The Last Charge of the Australian Light Horse

Article | Nov 2023

PETER FITZSIMONS new book, The Last Charge of the Australian Light Horse, traces the hard path of the Light Horse from the bleakest of starts – being deprived of their horses and fighting at Gallipoli in the tragic Battle of the Nek – to triumph and glory in the desert.

Revealing the feats of the Australians who built the legend, it is a brilliantly told tale of courage, resilience and derring-do from Australia’s favourite storyteller.



On 31st October 1917, as the day’s light faded, the Australian Light Horse charged against their enemy. Eight hundred men and horses galloped four miles across open country, towards the artillery, rifles and machine guns of the Turks occupying the seemingly unassailable town of Beersheba. What happened in the next hour changed the course of history.

This brave battle and the extraordinary adventures that led to it are brought vividly to life by Australia’s greatest storyteller, Peter FitzSimons. It is an epic tale of farm boys, drovers, bank clerks, dentists, poets and scoundrels transported to fight a war half a world away, and is full of incredible characters: from Major Banjo Paterson to Lawrence of Arabia; the brilliant writer Trooper Ion Idriess and the humble General Harry Chauvel; the tearaway Test fast bowler ‘Tibby’ Cotter and the infamous warhorse, Bill the Bastard. All have their part to play in the enthralling, sprawling drama of the Australian Light Horse.

Theirs was a war fought in an ancient land with modern weapons; where the men of the Light Horse were trained in sight of the pyramids, drank in the brothels of Cairo and fought through lands known to them only as names from the Bible.


The Charge of the Light Brigade
25 October 1854,
Balaclava, the valley of death

Half a league, half a league, Half a league onward, All in the valley of Death Rode the six hundred.

If they should die, think only this of them. While they advance with the ghosts of their forebears who, in the service of the British Empire have died due to everything from bullets to bombs, dysentery to drowning, spears to splinters … they risk shuffling off this mortal coil because of a sleeve.

‘Forward, the Light Brigade! Charge for the guns!’ he said.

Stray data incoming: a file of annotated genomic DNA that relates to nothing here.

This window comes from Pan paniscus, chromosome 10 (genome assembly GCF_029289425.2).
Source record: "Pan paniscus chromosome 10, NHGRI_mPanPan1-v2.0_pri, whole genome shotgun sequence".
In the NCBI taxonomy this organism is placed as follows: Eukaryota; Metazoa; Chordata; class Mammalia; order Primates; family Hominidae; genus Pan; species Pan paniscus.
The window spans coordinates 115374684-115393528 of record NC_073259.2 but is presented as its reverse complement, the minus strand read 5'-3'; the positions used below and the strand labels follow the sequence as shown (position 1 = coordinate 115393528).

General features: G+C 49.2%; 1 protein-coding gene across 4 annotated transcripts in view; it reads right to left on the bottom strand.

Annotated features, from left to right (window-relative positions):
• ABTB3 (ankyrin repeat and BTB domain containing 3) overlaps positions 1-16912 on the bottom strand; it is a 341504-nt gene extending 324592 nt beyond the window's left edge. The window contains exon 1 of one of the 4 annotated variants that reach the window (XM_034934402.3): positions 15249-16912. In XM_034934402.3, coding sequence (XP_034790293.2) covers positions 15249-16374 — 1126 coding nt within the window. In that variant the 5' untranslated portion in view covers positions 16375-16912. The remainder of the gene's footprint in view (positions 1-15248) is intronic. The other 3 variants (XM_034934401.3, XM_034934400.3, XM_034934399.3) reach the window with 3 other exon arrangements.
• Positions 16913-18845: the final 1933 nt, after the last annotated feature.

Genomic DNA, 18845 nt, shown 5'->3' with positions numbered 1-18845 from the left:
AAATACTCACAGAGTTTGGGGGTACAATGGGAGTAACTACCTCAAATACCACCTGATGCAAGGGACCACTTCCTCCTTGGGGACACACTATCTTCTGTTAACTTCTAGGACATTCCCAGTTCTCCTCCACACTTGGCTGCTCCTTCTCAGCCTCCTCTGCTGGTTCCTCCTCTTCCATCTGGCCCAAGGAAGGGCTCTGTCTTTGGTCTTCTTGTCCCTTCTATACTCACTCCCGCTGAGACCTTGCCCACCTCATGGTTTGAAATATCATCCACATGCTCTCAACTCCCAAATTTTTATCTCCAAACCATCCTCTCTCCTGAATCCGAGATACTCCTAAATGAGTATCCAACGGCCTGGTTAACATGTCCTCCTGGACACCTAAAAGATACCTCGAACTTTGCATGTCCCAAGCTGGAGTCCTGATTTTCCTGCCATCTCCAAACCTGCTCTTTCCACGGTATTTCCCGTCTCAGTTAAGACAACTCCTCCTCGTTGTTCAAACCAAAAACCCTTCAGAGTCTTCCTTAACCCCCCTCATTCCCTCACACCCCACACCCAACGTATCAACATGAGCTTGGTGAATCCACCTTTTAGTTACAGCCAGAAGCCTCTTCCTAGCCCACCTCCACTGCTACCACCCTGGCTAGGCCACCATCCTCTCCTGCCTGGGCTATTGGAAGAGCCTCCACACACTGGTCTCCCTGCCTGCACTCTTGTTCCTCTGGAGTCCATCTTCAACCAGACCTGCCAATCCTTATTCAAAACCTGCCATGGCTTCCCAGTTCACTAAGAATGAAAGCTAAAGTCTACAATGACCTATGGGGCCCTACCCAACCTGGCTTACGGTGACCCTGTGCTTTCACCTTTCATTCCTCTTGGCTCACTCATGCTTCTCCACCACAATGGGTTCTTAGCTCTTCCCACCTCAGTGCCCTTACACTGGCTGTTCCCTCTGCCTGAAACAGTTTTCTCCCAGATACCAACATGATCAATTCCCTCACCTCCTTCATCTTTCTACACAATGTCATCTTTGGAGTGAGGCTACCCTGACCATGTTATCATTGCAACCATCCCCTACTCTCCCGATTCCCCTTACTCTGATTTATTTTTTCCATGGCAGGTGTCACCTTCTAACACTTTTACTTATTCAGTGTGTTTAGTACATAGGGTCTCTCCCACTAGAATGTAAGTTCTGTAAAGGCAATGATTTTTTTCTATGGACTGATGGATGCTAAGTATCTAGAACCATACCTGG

Certainly, but which guns exactly? For the Commanding Officer of the Cavalry Division, the Earl of Lucan, the answer is not obvious as he gazes at a bloody battlefield on the floor of this valley, which now has Russian artillery blazing on three sides. For the written order, which has just arrived in the hands of Captain Louis Nolan, is confusing:

Lord Raglan wishes the cavalry to advance rapidly to the front, follow the enemy, and try to prevent the enemy carrying away the guns. Troop horse artillery may accompany. French cavalry is on your left. Immediate!

What? Does the Army commander, Lord Raglan, refer to our own cannon on the causeway, which the Russians have captured and may try to take away, or does he mean the mass of the Russian guns, pointed at them directly, a mile away, at the far end of the valley? Captain Nolan? ‘Attack immediately!’ he says, recalling this as the verbal instruction he was meant to pass on. Certainly, but which guns? Nolan simply throws his arm out pointing roughly to the left, the sleeve billowing out as his sweeping gesture is absorbed by Lucan. So, the far guns, at the end of the valley, glinting in the sunshine. Very well. Lord Lucan passes the order on to Lord Cardigan, who is stunned. A charge straight at guns a mile away, firing straight at them, even while guns on their flanks tear into them from both sides! Lord Cardigan cannot help but question the order vigorously and is rebuked by Lord Lucan for his trouble. (The conversation is not helped by the fact that they are brothers-in-law, with Lucan married to Cardigan’s sister. They are two men who despise each other with a passion in the way only forced families can.) Orders are orders, and I will ask you to follow them. So be it. As you command. In short order, 607 men of Her Majesty’s Light Cavalry ride, their sabres and lances glittering in the sun as they set off.

Into the valley of Death Rode the six hundred. ‘Forward, the Light Brigade!’ Was there a man dismayed? Not though the soldier knew Someone had blundered.